HeliMx: How many supervisors, quality assurance personnel and mechanics are in the maintenance department?
Dave: We actually have two departments: a maintenance department and a quality assurance department. They also do quality control, but Doug is in charge as the chief inspector on the quality side and there are four inspectors who work for Doug. On the maintenance side, there are three supervisors who work for me, and then there are 27 mechanics.
HeliMx: How many avionics personnel do you have?
Dave: In addition to the mechanics, we have an avionics department with one supervisor and five technicians. The parts room also has one supervisor and three storekeepers.
HeliMx: How many maintenance shifts do you run?
Dave: We have an a.m. shift which is from 0600 to 1530 and we have a swing or p.m. shift from 1400 to 2330.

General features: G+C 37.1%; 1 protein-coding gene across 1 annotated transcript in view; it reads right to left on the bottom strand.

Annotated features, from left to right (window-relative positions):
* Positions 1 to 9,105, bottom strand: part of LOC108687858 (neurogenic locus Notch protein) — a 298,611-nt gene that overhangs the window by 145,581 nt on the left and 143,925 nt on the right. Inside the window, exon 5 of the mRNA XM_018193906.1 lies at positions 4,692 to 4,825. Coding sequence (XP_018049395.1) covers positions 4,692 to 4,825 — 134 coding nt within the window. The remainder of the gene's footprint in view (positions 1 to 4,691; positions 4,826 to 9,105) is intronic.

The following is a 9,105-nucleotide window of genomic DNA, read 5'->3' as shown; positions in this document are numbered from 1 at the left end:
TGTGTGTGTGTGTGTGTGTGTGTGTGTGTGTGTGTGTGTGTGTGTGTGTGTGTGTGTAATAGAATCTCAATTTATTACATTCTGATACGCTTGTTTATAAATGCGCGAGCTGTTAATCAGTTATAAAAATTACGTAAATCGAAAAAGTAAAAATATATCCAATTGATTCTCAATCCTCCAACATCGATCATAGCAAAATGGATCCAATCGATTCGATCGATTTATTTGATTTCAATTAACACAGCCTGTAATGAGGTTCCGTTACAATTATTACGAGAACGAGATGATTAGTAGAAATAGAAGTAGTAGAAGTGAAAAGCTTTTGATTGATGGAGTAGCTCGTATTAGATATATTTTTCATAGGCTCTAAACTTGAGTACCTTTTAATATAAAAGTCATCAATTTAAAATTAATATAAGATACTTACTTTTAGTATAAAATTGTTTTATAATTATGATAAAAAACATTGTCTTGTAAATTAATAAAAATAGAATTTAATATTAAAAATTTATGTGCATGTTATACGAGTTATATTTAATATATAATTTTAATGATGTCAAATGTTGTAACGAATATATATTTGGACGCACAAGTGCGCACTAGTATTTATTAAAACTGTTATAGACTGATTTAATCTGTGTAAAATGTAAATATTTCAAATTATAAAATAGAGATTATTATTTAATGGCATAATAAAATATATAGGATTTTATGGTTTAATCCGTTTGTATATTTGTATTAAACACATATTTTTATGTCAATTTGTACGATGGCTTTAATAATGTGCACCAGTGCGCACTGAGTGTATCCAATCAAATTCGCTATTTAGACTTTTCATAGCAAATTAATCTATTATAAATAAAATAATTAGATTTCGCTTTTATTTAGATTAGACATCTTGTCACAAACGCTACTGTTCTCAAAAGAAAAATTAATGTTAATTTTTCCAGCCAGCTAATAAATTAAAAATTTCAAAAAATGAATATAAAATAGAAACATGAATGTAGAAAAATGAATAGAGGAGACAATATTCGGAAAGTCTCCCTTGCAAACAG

HeliMx: In a typical 30-day period, how many types of maintenance inspections would you be performing?
Dave: We don’t just do maintenance for the Air Support Division. We are separate from the LAPD. We are the Department of General Services, so we do helicopter maintenance for the Air Support Division and the L.A. fire department, and we also do it for the Department of Water and Power. The Air Support Division does the bulk of the flying. The city flies about 23,000 hours a year total. Of that, approximately 18,000 hours is flown by the Air Support Division, so just doing the math, all the helicopters cycle through between one and one-and-a-half times a month for 100-hour inspections. We’re doing a lot of inspections. All the Air Support Division helicopters come in, so we probably do about 26 100-hour inspections a month. Three-hundred-hour and 600-hour inspections follow suit — just do the math.